|The moment the lights went down Monday night at the L.A. Sports Arena for Bruce Springsteen and the E Street Band's return to a Southland concert stage, a vintage-looking calliope surfaced from beneath that stage playing not just any vintage-sounding midway number but "That Daring Young Man on the Flying Trapeze."
At 58, Springsteen certainly can't call himself young any more -- at least not chronologically. Despite the hurricane force he and the E Street Band frequently mustered during their two-hour show, plenty of fans cheering them on no doubt recall the nights of yore when this fabled group was just starting to break a sweat at the two-hour mark.
Still, what this outfit does on stage each night remains fairly daring, and the older they get, the greater the risk of the without-a-net abandon with which they administer the sacrament of rock 'n' roll.
The invigorating thing about the New Jersey bard is the way he and his merry band embrace their coming of age. For all the kudos Springsteen's new "Magic" album is earning for the joyful rocking it delivers, it's rife with self-doubt, disillusionment, anger and acceptance of the disappointments and compromises life inevitably presents the thinking person.
"I'm trying to find my way home," Springsteen sang as he opened the show with his latest single, "Radio Nowhere," a song that taps into the classic-rock musical lexicon of Blue Oyster Cult's "Don't Fear the Reaper," as well as Tommy Tutone's "867-5309/Jenny."
Over the course of the night it became more apparent that the search he's on -- and he's intent on bringing those who will listen along with him -- is for the core values he took for granted once upon a time, in less-conflicted days.
Springsteen's too observant to look back with simple nostalgia on the glory days of a different era. He knows the difference is the result of individual experience and growth, not the societal changes around him. Following "Radio Nowhere" with "No Surrender" put the youthful purity of that 23-year-old song into high relief against the picture of alienation felt by a man closing in on 60.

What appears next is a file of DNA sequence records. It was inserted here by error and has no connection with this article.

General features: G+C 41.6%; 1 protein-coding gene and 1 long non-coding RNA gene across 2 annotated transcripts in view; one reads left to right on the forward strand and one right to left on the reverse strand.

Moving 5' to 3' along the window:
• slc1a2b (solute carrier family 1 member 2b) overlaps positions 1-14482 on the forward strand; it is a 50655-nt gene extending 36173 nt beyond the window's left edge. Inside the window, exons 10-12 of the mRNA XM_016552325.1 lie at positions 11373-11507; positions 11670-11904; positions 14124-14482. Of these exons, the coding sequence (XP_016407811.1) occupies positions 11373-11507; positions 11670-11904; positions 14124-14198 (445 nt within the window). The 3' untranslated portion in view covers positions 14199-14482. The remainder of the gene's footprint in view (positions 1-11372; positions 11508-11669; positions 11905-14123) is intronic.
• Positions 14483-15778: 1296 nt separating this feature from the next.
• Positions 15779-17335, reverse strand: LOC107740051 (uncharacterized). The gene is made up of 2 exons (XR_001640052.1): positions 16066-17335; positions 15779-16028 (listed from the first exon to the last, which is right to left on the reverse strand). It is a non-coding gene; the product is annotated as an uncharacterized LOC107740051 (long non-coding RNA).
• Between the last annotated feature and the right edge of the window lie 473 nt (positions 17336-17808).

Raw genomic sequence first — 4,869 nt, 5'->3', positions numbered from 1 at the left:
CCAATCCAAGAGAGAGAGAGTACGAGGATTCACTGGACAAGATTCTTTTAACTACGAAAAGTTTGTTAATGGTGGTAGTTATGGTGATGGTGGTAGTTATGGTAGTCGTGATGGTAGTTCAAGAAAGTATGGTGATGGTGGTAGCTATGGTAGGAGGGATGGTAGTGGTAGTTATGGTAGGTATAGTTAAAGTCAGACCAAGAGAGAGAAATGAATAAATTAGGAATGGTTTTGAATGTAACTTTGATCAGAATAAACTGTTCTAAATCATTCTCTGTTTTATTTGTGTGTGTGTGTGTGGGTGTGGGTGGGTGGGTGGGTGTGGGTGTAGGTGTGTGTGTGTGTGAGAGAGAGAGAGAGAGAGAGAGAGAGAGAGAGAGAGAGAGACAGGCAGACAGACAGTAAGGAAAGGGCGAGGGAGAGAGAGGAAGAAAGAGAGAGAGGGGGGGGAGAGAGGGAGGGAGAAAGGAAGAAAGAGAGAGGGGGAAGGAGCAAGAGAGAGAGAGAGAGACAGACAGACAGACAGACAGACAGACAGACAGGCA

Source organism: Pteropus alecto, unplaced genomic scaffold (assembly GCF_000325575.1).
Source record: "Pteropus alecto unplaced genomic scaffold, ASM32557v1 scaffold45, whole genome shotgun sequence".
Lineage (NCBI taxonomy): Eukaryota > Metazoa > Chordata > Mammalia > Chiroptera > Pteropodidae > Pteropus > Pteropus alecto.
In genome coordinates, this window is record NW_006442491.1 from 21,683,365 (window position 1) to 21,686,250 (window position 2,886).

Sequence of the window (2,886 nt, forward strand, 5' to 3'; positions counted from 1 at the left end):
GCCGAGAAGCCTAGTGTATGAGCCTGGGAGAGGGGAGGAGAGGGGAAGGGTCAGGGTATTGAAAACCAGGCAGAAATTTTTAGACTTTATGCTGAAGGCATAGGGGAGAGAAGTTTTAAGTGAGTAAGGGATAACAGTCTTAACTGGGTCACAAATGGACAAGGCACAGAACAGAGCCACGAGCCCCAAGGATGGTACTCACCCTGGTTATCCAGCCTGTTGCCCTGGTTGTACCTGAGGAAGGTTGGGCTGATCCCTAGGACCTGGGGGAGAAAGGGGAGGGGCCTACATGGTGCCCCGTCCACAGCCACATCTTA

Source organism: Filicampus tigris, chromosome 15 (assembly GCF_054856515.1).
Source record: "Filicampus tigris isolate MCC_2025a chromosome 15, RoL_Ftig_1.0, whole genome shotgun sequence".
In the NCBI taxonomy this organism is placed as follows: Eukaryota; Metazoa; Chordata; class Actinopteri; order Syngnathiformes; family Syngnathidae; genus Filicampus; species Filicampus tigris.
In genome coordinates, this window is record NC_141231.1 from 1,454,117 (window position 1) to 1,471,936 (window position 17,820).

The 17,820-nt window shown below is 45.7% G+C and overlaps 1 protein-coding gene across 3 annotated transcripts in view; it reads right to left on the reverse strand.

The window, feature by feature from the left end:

"Girls in Their Summer Clothes," a pop confection crafted on the Spector-Shirelles-Brian Wilson blueprint, could be sung by a man half Springsteen's age, but it would lose the melancholy of the recognition that those girls, and time, are passing him by. He's no longer a participant in that moment of life, but an observer looking in.
Throughout the show it was less about individual performances than the context Springsteen places his songs in. "Girls" came between "Badlands" and the very early "Thundercrack," a celebration of raging hormones that's now virtually a distant memory for him and his peers.
Much of his music in recent years has wrestled with the dilemma of reconciling reality against youthful fantasy of how the world ought to be. And with real-world examples of fading ideals and loss of faith all too easy to spot, it's a dilemma with no quick fix.
"We've seen things happening that shouldn't be happening," he said as he introduced another of the "Magic" songs, "Living in the Future," "and tonight we're going to do something about it. We're going to sing about it. That's what we do because we're musicians. But it's a start."
That start clearly is a source of liberation for the members of the mighty E Street Band, especially in light of the treatment they were afforded on "Magic" by producer Brendan O'Brien. This band has a sound that's bigger than a Cadillac, but O'Brien has compressed them into a sonic Subaru on most of the tracks.
Clarence Clemons bides most of his stage time tapping tambourines or valiantly rattling maracas between infrequent sax solos, most of which allow him only to recreate for the umpteenth time a classic riff from a long-ago recording session. Guitarists Steve Van Zandt and Nils Lofgren got considerably more opportunity to enter into the musical dialogue with their Boss, spinning out searing solos that elevated the dialogue ever higher.
As if to tease those who bypassed his "Seeger Sessions" album and tour because it jettisoned the E Street Band to explore old folk songs rather than new Springsteen tunes, he closed with the E Streeters' take on that sound for the final number, "American Land," which toasts this nation's defining immigrant history and quickly scolds those who would monkey with the melting-pot tradition.
The phalanx of electric guitars, swirling keyboards and pounding piano gave way to dual accordions, acoustic guitars, mandolin and Clemons wrapping his meaty fingers around a tiny tin whistle for the Irish-rooted tune. It was Dylan in reverse, Springsteen reviving the power of folk music after an evening of electric mayhem. The kind of thing you'd expect from a daring young man.